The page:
Tag Archives: Botswana

Botswana investigates elephants mysterious deaths

Preliminary laboratory tests explaining the reason for hundreds of mysterious elephant deaths in Botswana point to a naturally occurring toxin as a probable cause, a senior wildlife official said.

The government has sent samples to laboratories in Botswana, South Africa, Zimbabwe and the United States for tests.

It was highly unlikely that an infectious disease was behind the shocking deaths of at least 281 elephants, added Cyril Taolo, acting director of the Department of Wildlife and National Parks.

Officials had been investigating to establish the cause of death more than two months after the first carcasses were spotted in the Okavango Panhandle region.

Initial investigations appeared to rule out common causes like poaching and anthrax.

We have received more test results from other countries including the United States, and so far the results show that it’s highly unlikely that the cause could be an infectious pathogen,” Taolo said.

Our main attention … is now on investigating broader environmental factors such as naturally produced toxins from bacteria that are found in the environment, such as water bodies.”

As of last week it had received results from bacterial detection and toxicology tests in Botswana, histopathology tests in South Africa, and bacterial detection and histopathology tests in Zimbabwe.

Taolo said toxicology results were expected from South Africa soon.

It’s a game of elimination where we start testing the most common causes and then move on to the less common ones. We then have to verify and corroborate these results from different laboratory tests. We are hoping to provide a more concrete update tomorrow,” he continued.

Africa’s overall elephant population is declining due to poaching but Botswana, home to almost a third of the continent’s elephants, has seen numbers grow to around 130,000.

The elephant deaths have concerned the conservationists, who fear deaths could spiral out of control if a cause cannot be established rapidly.

Massive death of Botswana elephants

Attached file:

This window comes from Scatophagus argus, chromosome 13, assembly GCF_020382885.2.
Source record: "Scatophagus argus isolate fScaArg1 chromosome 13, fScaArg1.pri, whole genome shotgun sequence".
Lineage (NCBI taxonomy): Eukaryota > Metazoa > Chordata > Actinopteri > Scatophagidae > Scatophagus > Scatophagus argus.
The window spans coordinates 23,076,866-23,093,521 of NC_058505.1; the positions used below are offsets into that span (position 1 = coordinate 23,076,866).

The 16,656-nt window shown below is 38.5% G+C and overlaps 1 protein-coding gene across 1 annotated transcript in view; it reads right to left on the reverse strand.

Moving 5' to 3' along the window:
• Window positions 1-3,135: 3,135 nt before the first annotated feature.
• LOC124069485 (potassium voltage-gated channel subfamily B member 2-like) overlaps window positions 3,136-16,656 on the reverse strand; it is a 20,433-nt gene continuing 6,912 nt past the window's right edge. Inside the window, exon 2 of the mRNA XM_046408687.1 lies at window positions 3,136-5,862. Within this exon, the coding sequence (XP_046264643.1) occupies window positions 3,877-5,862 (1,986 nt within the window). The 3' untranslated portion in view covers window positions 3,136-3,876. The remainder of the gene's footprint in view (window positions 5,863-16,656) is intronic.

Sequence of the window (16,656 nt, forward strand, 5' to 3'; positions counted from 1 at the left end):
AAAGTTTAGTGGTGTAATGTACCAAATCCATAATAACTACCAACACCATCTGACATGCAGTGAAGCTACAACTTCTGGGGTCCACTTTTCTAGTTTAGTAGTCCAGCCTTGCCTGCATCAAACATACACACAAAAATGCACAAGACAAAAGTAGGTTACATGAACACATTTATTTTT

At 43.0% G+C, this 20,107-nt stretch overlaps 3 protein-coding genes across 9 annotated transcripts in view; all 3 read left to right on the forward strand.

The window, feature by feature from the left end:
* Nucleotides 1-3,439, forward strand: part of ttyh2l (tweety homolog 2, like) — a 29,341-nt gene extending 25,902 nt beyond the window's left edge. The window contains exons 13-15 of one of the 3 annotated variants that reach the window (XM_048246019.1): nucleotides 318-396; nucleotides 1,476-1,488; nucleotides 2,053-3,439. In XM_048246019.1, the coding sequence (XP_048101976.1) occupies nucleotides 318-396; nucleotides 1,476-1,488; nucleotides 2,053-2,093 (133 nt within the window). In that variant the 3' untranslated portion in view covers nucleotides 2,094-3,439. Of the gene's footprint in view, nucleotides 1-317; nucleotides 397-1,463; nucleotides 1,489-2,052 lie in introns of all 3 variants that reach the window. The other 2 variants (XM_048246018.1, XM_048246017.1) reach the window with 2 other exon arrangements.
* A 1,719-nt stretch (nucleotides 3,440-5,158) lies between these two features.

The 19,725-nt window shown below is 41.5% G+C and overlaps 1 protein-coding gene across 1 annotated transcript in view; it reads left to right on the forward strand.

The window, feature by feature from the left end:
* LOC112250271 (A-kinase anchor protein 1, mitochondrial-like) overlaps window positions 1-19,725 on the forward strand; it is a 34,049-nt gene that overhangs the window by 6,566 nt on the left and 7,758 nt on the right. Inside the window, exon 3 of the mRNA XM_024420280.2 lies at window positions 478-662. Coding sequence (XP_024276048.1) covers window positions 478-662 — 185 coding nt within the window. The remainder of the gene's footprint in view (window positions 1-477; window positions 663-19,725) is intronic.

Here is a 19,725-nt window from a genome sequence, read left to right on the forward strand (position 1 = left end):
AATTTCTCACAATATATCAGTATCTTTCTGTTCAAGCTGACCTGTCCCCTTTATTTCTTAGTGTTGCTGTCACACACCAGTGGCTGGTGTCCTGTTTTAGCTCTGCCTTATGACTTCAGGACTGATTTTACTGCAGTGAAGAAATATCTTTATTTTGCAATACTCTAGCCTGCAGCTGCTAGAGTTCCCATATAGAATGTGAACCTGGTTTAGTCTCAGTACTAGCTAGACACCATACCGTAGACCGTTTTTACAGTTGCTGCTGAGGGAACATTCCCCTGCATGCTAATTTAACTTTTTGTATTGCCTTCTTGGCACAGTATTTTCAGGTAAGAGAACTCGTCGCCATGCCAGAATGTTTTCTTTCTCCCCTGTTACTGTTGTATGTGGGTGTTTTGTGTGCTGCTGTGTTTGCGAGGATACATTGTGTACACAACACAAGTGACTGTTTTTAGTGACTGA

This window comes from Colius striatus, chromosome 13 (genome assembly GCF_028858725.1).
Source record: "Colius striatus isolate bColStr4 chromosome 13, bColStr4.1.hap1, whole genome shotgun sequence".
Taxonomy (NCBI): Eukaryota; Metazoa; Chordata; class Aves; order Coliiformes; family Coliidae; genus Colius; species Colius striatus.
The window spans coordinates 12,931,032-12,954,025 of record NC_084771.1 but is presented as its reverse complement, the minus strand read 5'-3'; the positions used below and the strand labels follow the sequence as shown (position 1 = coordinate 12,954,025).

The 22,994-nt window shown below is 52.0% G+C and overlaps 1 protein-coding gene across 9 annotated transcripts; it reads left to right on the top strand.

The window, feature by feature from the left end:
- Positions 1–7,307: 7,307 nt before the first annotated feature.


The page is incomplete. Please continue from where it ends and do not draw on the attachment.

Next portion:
More than 350 elephants in Botswana have mysteriously died since May, in a phenomenon that some scientists have charachterised as a “conservation disaster”. No full investigation has been conducted so far, no explanation provided, however there have been some tests on a number of carcasses, which have exclused some of contageious deseases, typical for the speaces, but the cause of death remains unexplained.

The elephants — which massively died in the swampy Okavango Delta — still had their tusks intact, suggesting that the ivory poaching was not behind it. A flight over the delta in May by researchers with Elephants Without Borders, a wildlife conservation organization, first spotted 169 carcasses, that number increased rapidly to 356 in June, when the conservationists took another flight over the area.

Botswana’s Ministry of Environment, Natural Resources Conservation, and Tourism is aware of the problme, and the relevant department has verified 275 of those elephant carcasses, according to a statement from the African Wildlife Foundation.

Already, officials have ruled out anthrax, the carcasses tested negative for that bacterium, said Scott Schlossberg, a research consultant for Elephants Without Borders.

The bacterium that causes anthrax disease, called Bacillus anthracis, occurs naturally in soils, where it can stay inactive as spores for decades, scientists reported in 2019 in the journal Proceedings of the Royal Society B. Grazing animals can ingest anthrax-tainted soils along with plants or while drinking from watering holes.

This isn’t the first elephant die-off in the region; more than 100 elephants died over a two-month period in the fall of 2019 in Botswana’s Chobe National Park, primarily driven by drought. Some of those deaths may have been due to anthrax, as the elephants would have ingested soil (possibly contaminated with anthrax spores) while grazing around dried-up watering holes and across wilted grasslands.

Botswana repatriates citizens

Botswana will undertake efforts to repatriate citizens stranded abroad due to coronavirus travel bans, with more than 100 travellers to arrive on June 3 from Ethiopia, President Mokgweetsi Masisi said on Saturday, May 30.